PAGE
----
No…I am not talking about Sgt. Pepper and his Lonely Hearts Club Band. Though, that will always be, in my humble opinion, one of the greatest albums (can we still use that word today?) of all time.
Rather, I am talking about art theft. Today, 3/18/10, marks the 20th anniversary of the (unsolved) theft of thirteen works of art from the Isabella Stewart Gardner Museum in Boston, MA.
I bring this up as a side-note related to my blog series, Tales of a Social Engineer. Many of the themes I raise in my series appear similar to factors that made this heist possible.
Take a look at the following special news report from 2005:
“…an account that underscores how defenseless the Gardner was, with its easily foiled security system and two inexperienced guards on duty, one of whom admits he was sometimes stoned while on the job.”
“…excitement was extremely rare on the night shift. In fact, to stay awake, some of the guards had made a game of trying to complete their rounds without setting off a single motion detector. It was something to do.”
“They posed as Boston police officers, and even though they flashed badges and wore insignias, their long coats were not part of any official uniform.”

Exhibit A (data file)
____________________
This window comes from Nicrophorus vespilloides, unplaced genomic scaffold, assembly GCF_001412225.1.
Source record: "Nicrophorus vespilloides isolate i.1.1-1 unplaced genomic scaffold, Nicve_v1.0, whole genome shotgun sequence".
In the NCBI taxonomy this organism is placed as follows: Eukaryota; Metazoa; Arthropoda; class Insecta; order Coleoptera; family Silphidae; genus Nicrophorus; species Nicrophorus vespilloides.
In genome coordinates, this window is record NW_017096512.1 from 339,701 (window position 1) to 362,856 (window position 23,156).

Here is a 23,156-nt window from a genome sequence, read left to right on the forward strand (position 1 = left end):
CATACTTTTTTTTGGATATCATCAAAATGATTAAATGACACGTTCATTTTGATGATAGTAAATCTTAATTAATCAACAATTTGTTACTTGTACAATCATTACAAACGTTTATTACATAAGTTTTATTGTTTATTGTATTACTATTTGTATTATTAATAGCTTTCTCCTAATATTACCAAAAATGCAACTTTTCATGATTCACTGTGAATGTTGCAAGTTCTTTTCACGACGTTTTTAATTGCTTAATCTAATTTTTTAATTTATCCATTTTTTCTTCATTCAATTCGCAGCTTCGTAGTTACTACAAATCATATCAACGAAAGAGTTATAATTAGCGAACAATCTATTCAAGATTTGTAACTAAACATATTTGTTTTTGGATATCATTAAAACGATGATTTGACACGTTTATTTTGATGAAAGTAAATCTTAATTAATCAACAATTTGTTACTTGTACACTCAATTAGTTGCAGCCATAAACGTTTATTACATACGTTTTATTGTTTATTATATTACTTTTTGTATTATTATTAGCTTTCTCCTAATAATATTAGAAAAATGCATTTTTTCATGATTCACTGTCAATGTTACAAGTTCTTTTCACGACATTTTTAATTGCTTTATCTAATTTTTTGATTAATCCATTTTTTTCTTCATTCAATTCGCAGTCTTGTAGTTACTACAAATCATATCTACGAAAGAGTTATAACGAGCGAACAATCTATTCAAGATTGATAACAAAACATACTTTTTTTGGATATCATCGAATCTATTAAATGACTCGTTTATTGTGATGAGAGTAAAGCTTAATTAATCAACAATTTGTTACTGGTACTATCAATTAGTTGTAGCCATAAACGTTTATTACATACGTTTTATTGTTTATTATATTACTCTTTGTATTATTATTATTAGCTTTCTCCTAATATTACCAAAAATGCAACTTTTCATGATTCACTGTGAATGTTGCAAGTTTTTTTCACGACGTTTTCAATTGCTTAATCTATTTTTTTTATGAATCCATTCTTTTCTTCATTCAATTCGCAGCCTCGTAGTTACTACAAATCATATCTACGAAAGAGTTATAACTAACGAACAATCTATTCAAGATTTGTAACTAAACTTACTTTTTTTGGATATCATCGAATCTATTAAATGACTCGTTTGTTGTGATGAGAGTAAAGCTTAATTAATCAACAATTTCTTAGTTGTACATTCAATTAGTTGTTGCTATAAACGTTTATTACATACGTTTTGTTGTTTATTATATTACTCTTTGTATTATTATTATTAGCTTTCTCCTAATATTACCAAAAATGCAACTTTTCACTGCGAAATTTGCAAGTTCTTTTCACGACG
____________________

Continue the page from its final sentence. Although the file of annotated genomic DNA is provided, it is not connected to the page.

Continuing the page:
“The guard at the desk said he decided to let them in because he felt compelled to obey a police officer’s demand. His instructions from the museum were never to let any unknown person into the museum, but he said he didn’t know that rule applied to police. Another guard said he, too, had never been told what to do if police showed up unannounced at the door.”
That last quote/statement was later discounted by the director of security for the Gardner at that time.
My point in noting these quotes from the Gardner story is to show a very interesting real-world example of how easy it is to get into a secured building with just a little bit of thought and planning. Of course, physical security mechanisms have matured since 1990.
If you haven’t been reading my series, Tales of a Social Engineer, please do. I think you will find it very enlightening.
- Jeff Bamberger